The COVID-19 pandemic shut down much of the world’s major industries as people stayed home to protect themselves and their loved ones. Yet goods from clothing to toys continued to be available through online orders. Where did they come from?

Production of these goods and similar products was accomplished through factory automation. Already used by manufacturers to increase productivity and reduce costs, the pandemic helped accelerate its adoption throughout various industries. We’ll be covering factory automation today, touching on what it is, major benefits and types, and round things out with where the industry is going.  

What is Factory / Manufacturing Automation?

Automation, whether it’s in a factory or a manufacturing plant, is simply the use of machines,  computers, and similar technologies to improve productivity. Manufacturing or factory automation can vary between different types of industries. Some of the more common equipment includes:

Benefits of Factory Automation

Benefits from factory automation are numerous. Many can be narrowed under the following four.

Consistency of Product

Factory automation performs the manufacturing process with greater consistency than human workers. Companies have greater management and control of their products’ quality. This allows more reliable predictions in timing and costs. Manufacturers can also continually tweak the various automated processes to enhance their results.

Reduced Waste / More Green

Companies have greater sway over how much material is needed for their products. This helps avoid waste like scrap. Companies, besides saving on costs, in turn use less energy which helps reduce their environmental footprint in the long run.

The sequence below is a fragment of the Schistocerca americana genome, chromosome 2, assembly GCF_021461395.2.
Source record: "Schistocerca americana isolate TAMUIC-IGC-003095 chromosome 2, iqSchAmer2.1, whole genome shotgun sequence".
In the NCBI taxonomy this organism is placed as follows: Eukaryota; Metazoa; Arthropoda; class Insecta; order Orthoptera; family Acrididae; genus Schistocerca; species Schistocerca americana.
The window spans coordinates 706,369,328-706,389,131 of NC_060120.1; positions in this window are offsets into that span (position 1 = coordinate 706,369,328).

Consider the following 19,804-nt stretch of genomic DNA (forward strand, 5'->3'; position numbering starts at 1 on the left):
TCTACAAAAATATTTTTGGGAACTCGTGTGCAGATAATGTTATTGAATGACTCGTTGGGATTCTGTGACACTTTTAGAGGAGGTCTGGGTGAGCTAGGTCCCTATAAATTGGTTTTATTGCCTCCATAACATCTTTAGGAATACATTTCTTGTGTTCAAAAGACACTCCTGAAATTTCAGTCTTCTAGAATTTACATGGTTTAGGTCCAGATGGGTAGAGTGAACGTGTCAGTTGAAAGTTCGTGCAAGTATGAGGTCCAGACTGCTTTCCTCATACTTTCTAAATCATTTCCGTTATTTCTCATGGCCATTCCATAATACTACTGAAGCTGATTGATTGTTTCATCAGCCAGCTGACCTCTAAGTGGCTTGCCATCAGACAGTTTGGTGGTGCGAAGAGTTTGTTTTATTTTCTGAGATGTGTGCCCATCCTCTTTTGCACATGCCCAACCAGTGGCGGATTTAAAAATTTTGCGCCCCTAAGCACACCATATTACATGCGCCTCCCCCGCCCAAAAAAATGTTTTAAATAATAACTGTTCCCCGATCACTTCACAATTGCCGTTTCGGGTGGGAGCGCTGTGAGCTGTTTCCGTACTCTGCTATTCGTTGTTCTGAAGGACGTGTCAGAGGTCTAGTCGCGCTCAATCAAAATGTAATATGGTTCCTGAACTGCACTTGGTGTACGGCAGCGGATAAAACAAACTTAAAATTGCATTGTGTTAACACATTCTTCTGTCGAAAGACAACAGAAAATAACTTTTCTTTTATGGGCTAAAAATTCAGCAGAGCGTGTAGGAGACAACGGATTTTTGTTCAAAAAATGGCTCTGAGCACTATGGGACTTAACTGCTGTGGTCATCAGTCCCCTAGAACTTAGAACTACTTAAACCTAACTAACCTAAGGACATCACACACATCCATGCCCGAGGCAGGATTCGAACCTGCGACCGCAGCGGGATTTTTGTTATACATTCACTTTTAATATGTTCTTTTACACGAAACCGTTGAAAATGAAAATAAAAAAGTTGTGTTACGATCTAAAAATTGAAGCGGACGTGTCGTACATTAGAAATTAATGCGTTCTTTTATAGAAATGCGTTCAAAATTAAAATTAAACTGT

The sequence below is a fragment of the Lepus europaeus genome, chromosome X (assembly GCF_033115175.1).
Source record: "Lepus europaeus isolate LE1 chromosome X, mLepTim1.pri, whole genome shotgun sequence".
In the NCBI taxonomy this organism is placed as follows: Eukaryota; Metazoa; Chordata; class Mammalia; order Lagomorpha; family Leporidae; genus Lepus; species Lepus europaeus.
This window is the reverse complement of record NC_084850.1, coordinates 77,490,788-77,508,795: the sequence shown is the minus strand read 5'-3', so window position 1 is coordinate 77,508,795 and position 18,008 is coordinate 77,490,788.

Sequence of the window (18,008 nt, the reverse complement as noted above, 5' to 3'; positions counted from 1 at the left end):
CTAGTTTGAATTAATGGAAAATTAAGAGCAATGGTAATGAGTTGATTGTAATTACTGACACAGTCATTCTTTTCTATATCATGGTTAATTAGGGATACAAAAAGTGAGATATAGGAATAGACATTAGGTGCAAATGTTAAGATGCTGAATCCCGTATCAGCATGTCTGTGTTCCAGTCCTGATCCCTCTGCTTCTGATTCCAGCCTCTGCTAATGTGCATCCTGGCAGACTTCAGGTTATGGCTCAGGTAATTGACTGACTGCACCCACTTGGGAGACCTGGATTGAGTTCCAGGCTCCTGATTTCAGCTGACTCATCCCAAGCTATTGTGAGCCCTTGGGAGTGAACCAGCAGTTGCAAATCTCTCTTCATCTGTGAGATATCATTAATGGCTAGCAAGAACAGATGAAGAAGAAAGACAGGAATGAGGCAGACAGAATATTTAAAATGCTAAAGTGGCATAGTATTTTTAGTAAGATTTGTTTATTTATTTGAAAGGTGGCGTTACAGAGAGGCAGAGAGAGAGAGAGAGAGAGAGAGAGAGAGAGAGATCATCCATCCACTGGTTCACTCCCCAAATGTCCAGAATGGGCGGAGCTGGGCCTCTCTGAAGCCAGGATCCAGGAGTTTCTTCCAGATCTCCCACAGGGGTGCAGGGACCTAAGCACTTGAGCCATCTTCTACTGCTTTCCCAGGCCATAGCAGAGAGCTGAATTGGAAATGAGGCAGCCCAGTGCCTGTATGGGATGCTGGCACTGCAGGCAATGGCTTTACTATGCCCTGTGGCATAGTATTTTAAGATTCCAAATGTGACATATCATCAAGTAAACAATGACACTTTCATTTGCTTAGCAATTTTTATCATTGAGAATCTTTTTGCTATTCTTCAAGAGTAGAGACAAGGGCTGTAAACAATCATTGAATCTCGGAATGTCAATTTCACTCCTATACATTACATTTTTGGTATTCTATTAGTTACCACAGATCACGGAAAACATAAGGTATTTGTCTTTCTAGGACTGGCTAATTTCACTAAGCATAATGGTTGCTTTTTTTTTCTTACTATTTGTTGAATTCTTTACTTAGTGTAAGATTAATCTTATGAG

Greater Productivity 

Factory automation systems have the ability to work non-stop, unattended, for 24/7/365. Depending on the task, they can perform the work of three to five people. This allows companies to save on labor costs while producing more at the same time. Introducing new products into the mix and bringing production up to speed is also easier since there is no need for additional training nor disruption to the existing processes.  

Keep Workers Safe

Manufacturing and factory automation can reduce – or even eliminate – many accidents as they remove workers from dangerous tasks and environments. Machines can be built with the ability to sense potentially dangerous situations and shut down before harm is done. 

This “safety” can also be broadened to include keeping workers’ jobs secure. Companies with factory automation can now stay locally instead of going overseas for the cheap labor. There’s also less need to bring in temp workers. 

Examples / Types of Factory Automation

The types of automation for factories or manufacturing are as numerous as the benefits, if not more. Specific applications include industrial automation, flexible manufacturing systems, and computer-aided manufacturing, and SCADA and MES systems. All can be found being used under one or more of the following:

Partially Automation and Manual Processes

At these workstations, automation is used for simple tasks or to assist the human worker. In automotive manufacturing, these would involve fuel pump production or vehicle display testing. It is the worker, not the automated system, that makes the final decision on how the product is to proceed. 

Automated Single Machines Systems

Each machine or device in this form of factory automation has been set up to perform one specific, repetitive action like:

  • Cut
  • Feed materials or parts
  • Handle parts or other systems
  • Make vision inspection
  • Pack
  • Rotate
  • Weld